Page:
What role does sexual selection play in shaping traits in natural populations?

Mating behaviors usually involve other non-behavioral traits and can be shaped by ecological and environmental factors. Therefore, behaviors often experience complex selection pressures, including strong sexual selection. The lab works on characterizing the interacting roles of morphological traits, mate quality, and environmental factors in mate choice and sexual selection. Focusing on sexual selection facilitates integrative studies that incorporate animal behavior, mating patterns, ecology, and population dynamics.

Sexual selection also provides opportunities to model evolutionary complexity. In 2017, Sarah co-supervised an interdisciplinary group of four undergraduate students who created and analyzed an evolutioanry game theoretic model of how male condition, female density, and female mate choice interact in territorial, migratory animals. We found that sexual conflict emerged in some cases, a surprising result that we plan to publish with the undergraduate students as lead authors. This summer research experience highlighted not only how models can shed new light on biological questions, but also how models of sexual selection can captivate young scientists and engage them in the scientific process.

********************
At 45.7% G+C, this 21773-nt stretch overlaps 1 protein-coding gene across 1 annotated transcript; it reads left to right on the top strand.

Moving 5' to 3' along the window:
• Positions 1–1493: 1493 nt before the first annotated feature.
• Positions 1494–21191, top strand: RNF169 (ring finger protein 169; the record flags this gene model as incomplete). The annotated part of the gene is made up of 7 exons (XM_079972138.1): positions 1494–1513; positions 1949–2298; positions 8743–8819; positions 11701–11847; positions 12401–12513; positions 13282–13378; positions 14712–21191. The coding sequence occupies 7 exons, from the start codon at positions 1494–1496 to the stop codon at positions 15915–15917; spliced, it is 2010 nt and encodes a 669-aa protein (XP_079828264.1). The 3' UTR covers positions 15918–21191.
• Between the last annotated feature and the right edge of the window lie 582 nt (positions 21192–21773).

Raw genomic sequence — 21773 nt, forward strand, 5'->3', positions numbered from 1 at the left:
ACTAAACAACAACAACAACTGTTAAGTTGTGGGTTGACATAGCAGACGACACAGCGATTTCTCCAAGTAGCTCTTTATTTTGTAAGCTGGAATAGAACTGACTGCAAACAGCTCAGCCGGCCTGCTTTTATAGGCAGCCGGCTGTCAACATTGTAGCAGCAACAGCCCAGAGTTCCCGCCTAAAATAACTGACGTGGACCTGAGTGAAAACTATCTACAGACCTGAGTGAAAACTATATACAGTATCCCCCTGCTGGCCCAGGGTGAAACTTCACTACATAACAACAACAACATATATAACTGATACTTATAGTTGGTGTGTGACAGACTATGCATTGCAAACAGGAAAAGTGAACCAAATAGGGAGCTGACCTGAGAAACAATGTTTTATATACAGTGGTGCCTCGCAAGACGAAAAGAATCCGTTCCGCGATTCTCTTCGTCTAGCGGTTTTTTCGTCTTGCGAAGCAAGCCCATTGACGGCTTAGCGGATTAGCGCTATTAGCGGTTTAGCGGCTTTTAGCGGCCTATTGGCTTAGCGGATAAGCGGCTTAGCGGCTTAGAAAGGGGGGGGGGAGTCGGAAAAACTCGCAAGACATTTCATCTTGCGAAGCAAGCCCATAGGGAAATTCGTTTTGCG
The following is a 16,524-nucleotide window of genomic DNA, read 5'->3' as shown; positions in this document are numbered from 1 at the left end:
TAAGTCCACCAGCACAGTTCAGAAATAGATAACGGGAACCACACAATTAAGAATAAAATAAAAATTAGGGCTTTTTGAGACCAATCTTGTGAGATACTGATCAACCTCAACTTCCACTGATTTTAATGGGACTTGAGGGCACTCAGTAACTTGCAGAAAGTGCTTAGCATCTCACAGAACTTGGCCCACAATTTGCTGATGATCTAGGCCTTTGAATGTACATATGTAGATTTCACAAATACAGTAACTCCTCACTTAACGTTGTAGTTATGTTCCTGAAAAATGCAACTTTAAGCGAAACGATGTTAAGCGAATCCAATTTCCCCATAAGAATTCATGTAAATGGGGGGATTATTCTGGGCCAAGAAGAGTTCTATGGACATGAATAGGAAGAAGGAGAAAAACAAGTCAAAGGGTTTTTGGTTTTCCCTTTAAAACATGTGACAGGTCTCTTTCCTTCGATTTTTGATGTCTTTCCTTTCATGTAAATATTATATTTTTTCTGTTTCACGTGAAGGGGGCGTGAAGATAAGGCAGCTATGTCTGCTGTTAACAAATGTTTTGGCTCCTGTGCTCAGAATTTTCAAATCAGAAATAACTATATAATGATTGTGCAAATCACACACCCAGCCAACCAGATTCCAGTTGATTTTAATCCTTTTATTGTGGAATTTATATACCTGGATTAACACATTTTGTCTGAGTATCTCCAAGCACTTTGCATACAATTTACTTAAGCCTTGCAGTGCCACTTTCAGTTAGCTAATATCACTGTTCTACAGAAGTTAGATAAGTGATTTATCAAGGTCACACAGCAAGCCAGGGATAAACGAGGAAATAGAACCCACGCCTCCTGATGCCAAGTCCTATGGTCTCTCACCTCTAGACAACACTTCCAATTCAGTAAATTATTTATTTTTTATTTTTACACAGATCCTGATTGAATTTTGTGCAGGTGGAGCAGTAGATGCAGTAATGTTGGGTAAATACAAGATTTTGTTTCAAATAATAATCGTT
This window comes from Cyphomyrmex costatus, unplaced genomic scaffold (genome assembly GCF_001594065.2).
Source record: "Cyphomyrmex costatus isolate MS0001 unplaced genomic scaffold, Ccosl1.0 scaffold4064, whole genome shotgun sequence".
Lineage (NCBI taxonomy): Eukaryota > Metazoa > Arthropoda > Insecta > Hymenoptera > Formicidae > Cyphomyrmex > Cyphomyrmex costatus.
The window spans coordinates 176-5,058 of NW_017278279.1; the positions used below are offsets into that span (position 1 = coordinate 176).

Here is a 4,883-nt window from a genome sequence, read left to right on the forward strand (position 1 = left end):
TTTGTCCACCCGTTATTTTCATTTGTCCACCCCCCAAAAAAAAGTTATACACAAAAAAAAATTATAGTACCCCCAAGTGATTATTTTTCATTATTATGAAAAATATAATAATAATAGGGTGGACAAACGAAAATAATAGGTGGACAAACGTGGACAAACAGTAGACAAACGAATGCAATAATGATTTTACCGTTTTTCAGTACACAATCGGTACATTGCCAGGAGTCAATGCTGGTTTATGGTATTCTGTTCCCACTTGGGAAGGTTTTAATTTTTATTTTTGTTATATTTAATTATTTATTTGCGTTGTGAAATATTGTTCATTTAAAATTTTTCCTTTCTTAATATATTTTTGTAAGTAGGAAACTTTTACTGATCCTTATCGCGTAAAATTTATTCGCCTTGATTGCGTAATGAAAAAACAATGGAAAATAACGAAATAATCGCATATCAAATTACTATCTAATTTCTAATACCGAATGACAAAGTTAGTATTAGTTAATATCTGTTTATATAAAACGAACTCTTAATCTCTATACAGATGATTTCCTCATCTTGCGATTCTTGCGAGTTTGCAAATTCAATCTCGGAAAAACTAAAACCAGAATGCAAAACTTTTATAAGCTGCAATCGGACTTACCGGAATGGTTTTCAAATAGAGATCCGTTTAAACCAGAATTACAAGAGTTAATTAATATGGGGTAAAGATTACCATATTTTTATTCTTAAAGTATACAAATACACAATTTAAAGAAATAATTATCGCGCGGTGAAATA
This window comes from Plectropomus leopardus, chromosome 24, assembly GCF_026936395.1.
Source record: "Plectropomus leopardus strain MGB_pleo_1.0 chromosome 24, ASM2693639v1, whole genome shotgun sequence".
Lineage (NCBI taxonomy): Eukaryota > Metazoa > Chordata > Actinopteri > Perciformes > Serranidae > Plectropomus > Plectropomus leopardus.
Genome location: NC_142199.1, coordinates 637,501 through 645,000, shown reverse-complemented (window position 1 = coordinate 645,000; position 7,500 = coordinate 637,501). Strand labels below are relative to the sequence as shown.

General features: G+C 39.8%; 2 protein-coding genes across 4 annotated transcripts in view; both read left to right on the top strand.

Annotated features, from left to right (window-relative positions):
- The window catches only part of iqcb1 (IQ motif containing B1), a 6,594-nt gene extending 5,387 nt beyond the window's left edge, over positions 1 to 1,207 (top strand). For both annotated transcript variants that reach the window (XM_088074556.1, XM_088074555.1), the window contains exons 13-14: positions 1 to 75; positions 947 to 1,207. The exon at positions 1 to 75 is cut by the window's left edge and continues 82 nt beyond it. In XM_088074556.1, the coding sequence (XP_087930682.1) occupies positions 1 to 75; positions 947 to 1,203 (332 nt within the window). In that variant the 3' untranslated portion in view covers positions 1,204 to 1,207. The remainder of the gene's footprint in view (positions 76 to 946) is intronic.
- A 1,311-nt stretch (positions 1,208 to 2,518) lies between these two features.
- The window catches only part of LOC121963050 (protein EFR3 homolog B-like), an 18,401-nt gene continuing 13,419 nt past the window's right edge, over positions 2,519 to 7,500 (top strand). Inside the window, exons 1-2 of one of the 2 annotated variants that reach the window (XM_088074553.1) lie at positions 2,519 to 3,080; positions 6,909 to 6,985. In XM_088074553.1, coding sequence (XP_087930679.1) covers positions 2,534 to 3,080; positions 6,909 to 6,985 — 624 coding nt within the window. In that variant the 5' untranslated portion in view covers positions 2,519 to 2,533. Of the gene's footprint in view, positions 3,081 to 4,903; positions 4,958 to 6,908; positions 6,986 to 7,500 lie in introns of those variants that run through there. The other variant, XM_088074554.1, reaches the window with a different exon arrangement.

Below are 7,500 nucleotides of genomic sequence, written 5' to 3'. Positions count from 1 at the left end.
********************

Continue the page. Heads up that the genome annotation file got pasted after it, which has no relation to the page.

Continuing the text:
Most of the empirical work in the lab has been on Syngnathids, the fish family comprised of seahorses, pipefishes, and seadragons. These fish are particularly interesting from a sexual selection point of view because they exhibit male pregnancy, in which the males care for the developing embryos. In many species, the females also have elaborate display traits to attract the males, and research in the lab works towards understanding how sexual selection shapes those traits.

Sarah did her PhD work on the Gulf pipefish, Syngnathus scovelli (pictured below), which is found in the Gulf of Mexico and the Atlantic coast of Florida. That work focused on understanding what evolutionary forces drive population differentiation and how selection impacts the genome.

The Flanagan lab is now focusing on native and endemic species in New Zealand. The lab is continuing to ask questions about the forces shaping differentiation and the role of sexual selection in the evolution of these charismatic fish.

Some relevant papers include:

Flanagan SP, Rosenqvist G, and Jones AG. 2017. Mate quality and timing of reproduction affects sexual selection in a sex-role-reversed pipefish. Behavioral Ecology and Sociobiology. 71(1): 1-10. doi: 10.1007/s00265-016-2255-3 pdf, link to paper, press release, data

Flanagan SP, Johnson JB, Rose E, and Jones AG. 2014. Sexual selection on female ornaments in the sex-role-reversed Gulf pipefish (Syngnathus scovelli). Journal of Evolutionary Biology. 27 (11): 2457-2467. pdf, data

Flanagan SP, and Bevier CR. 2014. Do male activity and territory quality affect female association time in the Brown Anole, Anolis sagrei? Ethology. 120 (4): 365-374. link to paper